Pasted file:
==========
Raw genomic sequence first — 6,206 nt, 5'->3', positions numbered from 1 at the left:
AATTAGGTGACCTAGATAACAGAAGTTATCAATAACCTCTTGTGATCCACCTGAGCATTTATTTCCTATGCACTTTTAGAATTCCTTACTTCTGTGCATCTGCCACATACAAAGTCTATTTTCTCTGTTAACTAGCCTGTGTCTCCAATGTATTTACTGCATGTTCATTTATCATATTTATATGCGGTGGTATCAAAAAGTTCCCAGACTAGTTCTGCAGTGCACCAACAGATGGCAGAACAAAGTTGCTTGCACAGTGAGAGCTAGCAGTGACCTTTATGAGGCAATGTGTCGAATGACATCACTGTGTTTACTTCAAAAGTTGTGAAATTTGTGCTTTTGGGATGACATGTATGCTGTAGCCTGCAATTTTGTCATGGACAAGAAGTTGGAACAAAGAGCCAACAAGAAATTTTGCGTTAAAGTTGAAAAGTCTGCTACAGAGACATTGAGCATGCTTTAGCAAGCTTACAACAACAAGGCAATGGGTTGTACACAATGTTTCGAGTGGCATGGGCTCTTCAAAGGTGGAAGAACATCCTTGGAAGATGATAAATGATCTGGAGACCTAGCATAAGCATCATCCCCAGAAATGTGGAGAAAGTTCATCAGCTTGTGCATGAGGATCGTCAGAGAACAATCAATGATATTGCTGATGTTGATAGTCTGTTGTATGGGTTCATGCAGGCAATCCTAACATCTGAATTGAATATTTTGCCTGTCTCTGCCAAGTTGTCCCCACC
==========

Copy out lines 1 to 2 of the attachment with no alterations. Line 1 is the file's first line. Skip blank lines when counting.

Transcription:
Raw genomic sequence first — 6,206 nt, 5'->3', positions numbered from 1 at the left:
AATTAGGTGACCTAGATAACAGAAGTTATCAATAACCTCTTGTGATCCACCTGAGCATTTATTTCCTATGCACTTTTAGAATTCCTTACTTCTGTGCATCTGCCACATACAAAGTCTATTTTCTCTGTTAACTAGCCTGTGTCTCCAATGTATTTACTGCATGTTCATTTATCATATTTATATGCGGTGGTATCAAAAAGTTCCCAGACTAGTTCTGCAGTGCACCAACAGATGGCAGAACAAAGTTGCTTGCACAGTGAGAGCTAGCAGTGACCTTTATGAGGCAATGTGTCGAATGACATCACTGTGTTTACTTCAAAAGTTGTGAAATTTGTGCTTTTGGGATGACATGTATGCTGTAGCCTGCAATTTTGTCATGGACAAGAAGTTGGAACAAAGAGCCAACAAGAAATTTTGCGTTAAAGTTGAAAAGTCTGCTACAGAGACATTGAGCATGCTTTAGCAAGCTTACAACAACAAGGCAATGGGTTGTACACAATGTTTCGAGTGGCATGGGCTCTTCAAAGGTGGAAGAACATCCTTGGAAGATGATAAATGATCTGGAGACCTAGCATAAGCATCATCCCCAGAAATGTGGAGAAAGTTCATCAGCTTGTGCATGAGGATCGTCAGAGAACAATCAATGATATTGCTGATGTTGATAGTCTGTTGTATGGGTTCATGCAGGCAATCCTAACATCTGAATTGAATATTTTGCCTGTCTCTGCCAAGTTGTCCCCACC